Saturday, March 12, 2011

The Goatherd Ruminates on Animal Care

Today I worked on cleaning out the box stall in the barn. This is one of my least favorite tasks on the farm, but it must be done. It goes without saying that goats cannot be potty trained, and thus their waste tends to considerably pile up over time. Modern barns are constructed so that machinery can enter and clear out the waste from the livestock. It can then be used as a fertilizer to nourish fields. Unfortunately, my barn was built a century before farmers could have envisioned machinery that would assist in this task! Thus, I utilize the classic tools of pitchfork and wheelbarrow to remove the manure!

We had a dusting of snow last night, so it was cool today. Dressed in my Carhartt overalls and Muck boots, I was less than glamorous as I began my task! The pups offered their “supervision” by first playing and then napping exactly where I wanted to work! I used my pitchfork to lift layer after layer of manure and toss it in the wheelbarrow – not an easy task on the back. Once I filled the wheelbarrow, I pulled & pulled across the barnyard, across the horse lot, all the way to the compost pile. Despite the snow last night, the ground was soft & muddy. This made it a bit difficult to navigate the horse lot pulling a heavy wheelbarrow, but the pups cheered me on!

I then pushed the wheelbarrow up the compost pile as far as I could and emptied it. After this, I tossed the larger chunks of manure up on top of the pile, to discourage the pups from digging in the compost. (Thanks a lot, boys, for pointing out the need for more cover on the pile by illustrating how easy it was to dig down to where Abe the Mule was buried!) That part of the job is particularly dirty, as I always end up with muck inside my gloves. My gloves are old & worn, and my finances do not permit the purchase of new ones.

I must admit to the fact that I can only manage about three loads per day before I reach my physical limit. This was particularly true today: the first Friday of Lent. My meager bowl of cheerios for breakfast caused my stomach to sound like a hyena as I was working on the last load I carried out! The other less-than-super part of the job is that I inevitably get very warm as I work, causing me to perspire. This leads me to start removing layers, and then I end up sweaty & cold in the winter weather – yuck! This probably also contributes to the hearing issues I have, which I suspect result from untreated ear infections. My grandfather likewise suffered from hearing issues, thus I wonder if our outdoor work in the winter weather added to a genetic predisposition to this problem. I cannot afford health insurance, so I do what I can to manage this problem without seeing a doctor. (Please be patient whenever I ask you to repeat what you just said!)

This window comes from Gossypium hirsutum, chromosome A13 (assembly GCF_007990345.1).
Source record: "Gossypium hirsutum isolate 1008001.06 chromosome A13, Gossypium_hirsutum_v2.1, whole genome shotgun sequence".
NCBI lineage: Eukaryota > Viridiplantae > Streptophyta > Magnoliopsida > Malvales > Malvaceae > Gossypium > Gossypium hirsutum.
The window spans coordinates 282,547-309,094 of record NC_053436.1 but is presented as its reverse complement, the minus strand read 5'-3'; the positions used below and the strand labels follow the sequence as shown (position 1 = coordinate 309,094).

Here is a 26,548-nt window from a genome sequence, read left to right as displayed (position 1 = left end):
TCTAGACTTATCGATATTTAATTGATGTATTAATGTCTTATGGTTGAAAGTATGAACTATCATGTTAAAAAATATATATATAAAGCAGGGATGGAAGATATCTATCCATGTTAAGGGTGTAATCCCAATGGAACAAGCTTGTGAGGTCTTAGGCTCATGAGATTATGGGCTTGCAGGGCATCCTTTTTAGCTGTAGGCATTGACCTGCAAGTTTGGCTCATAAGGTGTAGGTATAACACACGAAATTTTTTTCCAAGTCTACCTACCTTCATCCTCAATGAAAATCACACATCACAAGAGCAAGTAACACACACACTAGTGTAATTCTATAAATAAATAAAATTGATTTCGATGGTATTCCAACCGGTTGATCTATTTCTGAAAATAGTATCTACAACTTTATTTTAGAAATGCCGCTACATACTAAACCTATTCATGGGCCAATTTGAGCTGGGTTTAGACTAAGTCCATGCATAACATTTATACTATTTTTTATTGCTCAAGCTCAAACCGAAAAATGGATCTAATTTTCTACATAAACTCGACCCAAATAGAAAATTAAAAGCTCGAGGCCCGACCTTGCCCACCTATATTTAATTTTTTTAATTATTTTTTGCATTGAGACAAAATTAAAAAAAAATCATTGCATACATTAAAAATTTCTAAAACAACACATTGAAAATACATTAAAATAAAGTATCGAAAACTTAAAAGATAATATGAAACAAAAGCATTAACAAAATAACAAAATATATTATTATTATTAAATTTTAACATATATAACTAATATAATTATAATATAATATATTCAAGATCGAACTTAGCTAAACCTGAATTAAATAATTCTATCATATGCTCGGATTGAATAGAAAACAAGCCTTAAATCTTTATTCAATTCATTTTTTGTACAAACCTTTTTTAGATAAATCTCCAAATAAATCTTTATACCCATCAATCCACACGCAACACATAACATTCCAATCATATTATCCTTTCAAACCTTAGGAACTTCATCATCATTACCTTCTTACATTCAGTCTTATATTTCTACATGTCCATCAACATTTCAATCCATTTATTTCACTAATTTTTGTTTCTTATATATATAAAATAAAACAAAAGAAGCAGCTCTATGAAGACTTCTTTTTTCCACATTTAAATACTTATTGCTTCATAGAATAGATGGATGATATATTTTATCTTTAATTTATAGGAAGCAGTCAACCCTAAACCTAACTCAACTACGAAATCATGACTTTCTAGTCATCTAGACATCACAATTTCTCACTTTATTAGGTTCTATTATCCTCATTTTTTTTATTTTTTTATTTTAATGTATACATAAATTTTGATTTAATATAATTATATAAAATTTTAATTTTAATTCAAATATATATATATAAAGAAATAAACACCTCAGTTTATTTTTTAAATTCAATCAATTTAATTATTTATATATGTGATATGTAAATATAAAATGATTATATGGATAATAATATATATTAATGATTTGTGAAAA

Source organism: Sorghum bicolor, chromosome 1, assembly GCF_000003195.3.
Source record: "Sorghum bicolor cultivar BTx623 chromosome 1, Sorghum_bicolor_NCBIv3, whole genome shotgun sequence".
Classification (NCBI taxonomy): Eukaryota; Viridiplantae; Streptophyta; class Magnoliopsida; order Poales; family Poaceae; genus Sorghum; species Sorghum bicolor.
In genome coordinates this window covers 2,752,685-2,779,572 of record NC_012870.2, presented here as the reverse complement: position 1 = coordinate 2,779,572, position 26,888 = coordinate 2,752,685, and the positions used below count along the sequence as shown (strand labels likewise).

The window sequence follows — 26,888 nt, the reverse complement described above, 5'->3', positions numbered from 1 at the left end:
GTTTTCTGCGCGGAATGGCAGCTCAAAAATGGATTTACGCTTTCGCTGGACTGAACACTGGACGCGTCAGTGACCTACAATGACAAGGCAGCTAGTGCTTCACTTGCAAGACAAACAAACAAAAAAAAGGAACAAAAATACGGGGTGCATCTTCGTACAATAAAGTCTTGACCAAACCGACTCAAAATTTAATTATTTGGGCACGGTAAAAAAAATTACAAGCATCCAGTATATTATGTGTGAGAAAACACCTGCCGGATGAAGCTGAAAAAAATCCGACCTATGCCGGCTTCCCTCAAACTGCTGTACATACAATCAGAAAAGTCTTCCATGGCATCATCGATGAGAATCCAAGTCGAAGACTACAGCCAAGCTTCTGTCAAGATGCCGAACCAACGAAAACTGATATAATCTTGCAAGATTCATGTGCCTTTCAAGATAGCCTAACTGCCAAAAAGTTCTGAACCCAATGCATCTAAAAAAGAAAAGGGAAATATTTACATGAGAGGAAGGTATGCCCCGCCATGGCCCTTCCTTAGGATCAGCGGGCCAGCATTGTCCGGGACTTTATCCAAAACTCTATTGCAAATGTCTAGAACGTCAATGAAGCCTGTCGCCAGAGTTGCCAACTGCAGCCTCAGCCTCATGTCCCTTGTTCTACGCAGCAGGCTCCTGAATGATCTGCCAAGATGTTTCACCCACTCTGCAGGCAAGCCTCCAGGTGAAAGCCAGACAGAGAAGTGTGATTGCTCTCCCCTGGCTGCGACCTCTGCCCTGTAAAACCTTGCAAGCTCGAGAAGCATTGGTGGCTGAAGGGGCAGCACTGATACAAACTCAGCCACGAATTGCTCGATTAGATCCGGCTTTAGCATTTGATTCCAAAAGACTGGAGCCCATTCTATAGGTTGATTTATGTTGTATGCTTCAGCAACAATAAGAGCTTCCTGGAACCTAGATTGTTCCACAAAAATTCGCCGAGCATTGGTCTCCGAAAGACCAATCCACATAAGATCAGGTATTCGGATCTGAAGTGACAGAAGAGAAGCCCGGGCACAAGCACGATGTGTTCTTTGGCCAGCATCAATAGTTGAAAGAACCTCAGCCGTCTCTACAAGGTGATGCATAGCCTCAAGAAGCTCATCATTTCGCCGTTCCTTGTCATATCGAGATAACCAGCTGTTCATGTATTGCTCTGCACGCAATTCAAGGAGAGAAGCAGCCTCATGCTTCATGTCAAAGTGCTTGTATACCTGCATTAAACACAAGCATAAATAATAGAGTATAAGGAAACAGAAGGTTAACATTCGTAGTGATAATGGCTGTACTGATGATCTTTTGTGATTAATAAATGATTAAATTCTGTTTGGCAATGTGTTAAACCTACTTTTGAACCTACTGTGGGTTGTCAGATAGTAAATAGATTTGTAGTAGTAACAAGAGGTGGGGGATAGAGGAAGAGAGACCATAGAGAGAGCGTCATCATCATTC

Despite these complaints, I recognize the importance of the task of cleaning the barn. The next group of does will begin kidding at the end of March, and I want to have a nice clean pen for the mothers. As I worked, I contemplated everything I had done today to promote quality livestock care. I took feed, water, and hay to the pen of little doelings that need to put on weight. It is costing me extra investment to nurse these little girls along, but I want them to be in good form. I gave extra rations & water to the yearlings that were just bred. Some may be pregnant, some may not, but I am trying to give them every benefit I can to ensure they are successful mothers.

I took water out to the main herd, stumbling through the mud pit that has formed outside the barn, thanks to all the rain we’ve had of late. The does stood safe & dry inside the barn and watched me as I struggled! Next, I picked up the hay they had wasted by strewing it on the ground. We have to be as efficient as possible, so I warned the ladies to clean up that hay before they got grain. I noticed that my tiny baby goat Scrappy Coco was looking particularly hungry. I was actually shocked when his mother gave birth to him, as she was thinner than I like a mother to be. Thus, I have been doing everything I reasonably can to help Scrappy. I “convinced” Bounce the Goat to let Scrappy nurse her for a few minutes. Bounce has a very full udder of milk and only one baby on her. She was not particularly pleased by this nursing activity, but I tried to be gentle as I held her & talked to her about what a good goat she is. Scrappy managed to get a decent meal and returned to his own mama.

I then clambered through even more mud to get to the bucks! Boyo K. Manley and Sean of Arabia live with good old Forrest, my bellwether. Forrest will be ten in April and is suffering from arthritis & hoof trouble. He’s had a long life, and I have come to peace with the fact that I will soon need to butcher him. He is aging and his physical ailments make life more difficult. I want my animals to be content during their lives and to be respected when they die. Soon I will have to make the decision that it is the appropriate day for him to be slaughtered. His meat will go to feed my guard dog, Jolie. Until then, though, I dote on him to keep him well. I am sure that I look ridiculous when I stand guard while Forrest eats so I can shoo Boyo & Sean away from Forrest’s bowl!